4.1 The Ice Cream Men

Who would have thought it? Two ex-hippies with strong interests in social activism would end up starting one of the best-known ice cream companies in the country—Ben & Jerry’s. Perhaps it was meant to be. Ben Cohen (the “Ben” of Ben & Jerry’s) always had a fascination with ice cream. As a child, he made his own mixtures by smashing his favorite cookies and candies into his ice cream. But it wasn’t until his senior year in high school that he became an official “ice cream man,” happily driving his truck through neighborhoods filled with kids eager to buy his ice cream pops. After high school, Ben tried college but it wasn’t for him. He attended Colgate University for a year and a half before he dropped out to return to his real love: being an ice cream man. He tried college again—this time at Skidmore, where he studied pottery and jewelry making—but, in spite of his selection of courses, still didn’t like it.

A close up photograph of Ben Cohen (right) and Jerry Greenfield (left) sitting in stadium style theater seats, with people sitting around them.
Figure 6.1: Ben Cohen and Jerry Greenfield in 2010

In the meantime, Jerry Greenfield (the “Jerry” of Ben & Jerry’s) was following a similar path. He majored in pre-med at Oberlin College in the hopes of one day becoming a doctor. But he had to give up on this goal when he was not accepted into medical school. On a positive note, though, his college education steered him into a more lucrative field: the world of ice cream making. He got his first peek at the ice cream industry when he worked as a scooper in the student cafeteria at Oberlin. So, fourteen years after they first met on the junior high school track team, Ben and Jerry reunited and decided to go into ice cream making big time. They moved to Burlington, Vermont—a college town in need of an ice cream parlor—and completed a $5 correspondence course from Penn State on making ice cream. After getting an A in the course—not surprising, given that the tests were open book—they took the plunge: with their life savings of $8,000 and $4,000 of borrowed funds they set up an ice cream shop in a made-over gas station on a busy street corner in Burlington (Lager, 1994). The next big decision was which form of business ownership was best for them. This chapter introduces you to their options.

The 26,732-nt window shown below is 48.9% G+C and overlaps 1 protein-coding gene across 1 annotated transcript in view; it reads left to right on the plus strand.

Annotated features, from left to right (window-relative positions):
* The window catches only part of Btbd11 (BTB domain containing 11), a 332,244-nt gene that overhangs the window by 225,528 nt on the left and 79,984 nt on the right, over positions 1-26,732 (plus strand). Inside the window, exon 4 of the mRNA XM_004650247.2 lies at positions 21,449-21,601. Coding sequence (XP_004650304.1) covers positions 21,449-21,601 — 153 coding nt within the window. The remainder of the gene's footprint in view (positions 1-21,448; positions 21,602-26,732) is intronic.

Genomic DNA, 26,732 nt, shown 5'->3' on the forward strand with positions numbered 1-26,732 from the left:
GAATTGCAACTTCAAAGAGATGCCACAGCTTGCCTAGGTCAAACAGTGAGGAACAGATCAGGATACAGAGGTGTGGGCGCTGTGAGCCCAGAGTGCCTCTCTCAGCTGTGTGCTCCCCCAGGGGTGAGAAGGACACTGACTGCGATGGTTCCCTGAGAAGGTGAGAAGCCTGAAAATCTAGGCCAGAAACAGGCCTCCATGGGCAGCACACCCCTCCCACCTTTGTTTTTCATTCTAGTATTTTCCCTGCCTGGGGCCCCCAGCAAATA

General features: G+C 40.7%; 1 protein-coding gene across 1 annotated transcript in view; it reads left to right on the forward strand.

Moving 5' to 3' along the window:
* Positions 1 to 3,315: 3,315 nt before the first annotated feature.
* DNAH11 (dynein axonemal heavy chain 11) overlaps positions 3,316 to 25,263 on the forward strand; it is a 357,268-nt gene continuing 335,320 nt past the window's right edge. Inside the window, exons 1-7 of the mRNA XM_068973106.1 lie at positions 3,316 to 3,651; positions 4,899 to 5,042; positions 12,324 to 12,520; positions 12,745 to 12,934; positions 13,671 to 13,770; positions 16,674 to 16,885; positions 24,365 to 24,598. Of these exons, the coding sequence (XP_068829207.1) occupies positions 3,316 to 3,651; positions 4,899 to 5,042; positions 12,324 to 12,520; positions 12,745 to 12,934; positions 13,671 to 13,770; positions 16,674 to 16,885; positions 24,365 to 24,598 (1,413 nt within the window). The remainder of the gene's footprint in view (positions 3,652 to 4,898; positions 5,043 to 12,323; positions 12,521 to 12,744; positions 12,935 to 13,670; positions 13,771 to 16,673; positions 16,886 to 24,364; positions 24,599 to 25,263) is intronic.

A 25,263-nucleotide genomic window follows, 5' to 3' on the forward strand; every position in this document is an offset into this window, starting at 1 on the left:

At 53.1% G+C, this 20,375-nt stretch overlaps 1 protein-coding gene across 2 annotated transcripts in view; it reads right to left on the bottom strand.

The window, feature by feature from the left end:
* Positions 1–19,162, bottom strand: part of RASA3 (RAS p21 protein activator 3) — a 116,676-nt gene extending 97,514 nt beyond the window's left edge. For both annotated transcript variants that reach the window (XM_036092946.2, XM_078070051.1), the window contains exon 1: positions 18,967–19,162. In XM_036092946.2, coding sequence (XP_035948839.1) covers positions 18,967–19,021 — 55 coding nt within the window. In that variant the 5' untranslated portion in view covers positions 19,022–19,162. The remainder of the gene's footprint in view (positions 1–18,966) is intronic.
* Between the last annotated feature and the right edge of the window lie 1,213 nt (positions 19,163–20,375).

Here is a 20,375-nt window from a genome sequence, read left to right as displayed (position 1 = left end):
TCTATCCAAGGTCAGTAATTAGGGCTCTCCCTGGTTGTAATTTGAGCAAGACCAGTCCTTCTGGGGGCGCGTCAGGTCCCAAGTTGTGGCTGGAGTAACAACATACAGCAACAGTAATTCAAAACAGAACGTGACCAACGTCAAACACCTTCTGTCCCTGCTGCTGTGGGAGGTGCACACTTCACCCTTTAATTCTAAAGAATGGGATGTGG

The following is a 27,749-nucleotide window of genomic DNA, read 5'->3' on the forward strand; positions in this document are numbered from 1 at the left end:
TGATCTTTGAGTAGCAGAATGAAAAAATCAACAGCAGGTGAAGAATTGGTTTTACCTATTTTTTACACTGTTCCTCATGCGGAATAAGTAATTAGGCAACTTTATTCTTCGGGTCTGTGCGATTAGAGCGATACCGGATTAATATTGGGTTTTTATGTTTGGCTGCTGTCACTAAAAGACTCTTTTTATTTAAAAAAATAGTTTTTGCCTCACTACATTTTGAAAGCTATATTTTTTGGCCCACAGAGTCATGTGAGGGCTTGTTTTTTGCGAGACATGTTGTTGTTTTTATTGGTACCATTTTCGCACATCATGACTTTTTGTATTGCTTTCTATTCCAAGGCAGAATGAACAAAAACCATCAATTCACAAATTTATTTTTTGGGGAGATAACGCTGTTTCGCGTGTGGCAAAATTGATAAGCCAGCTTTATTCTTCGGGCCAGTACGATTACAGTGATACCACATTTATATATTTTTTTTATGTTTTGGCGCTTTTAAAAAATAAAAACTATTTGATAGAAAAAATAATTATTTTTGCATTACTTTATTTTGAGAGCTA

References

Fred Chico Lager (1994). Ben & Jerry’s: The Inside Scoop. New York: Crown Publishers.

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Foundations of Business by Manika Avasthi is licensed under a Creative Commons Attribution 4.0 International License, except where otherwise noted.

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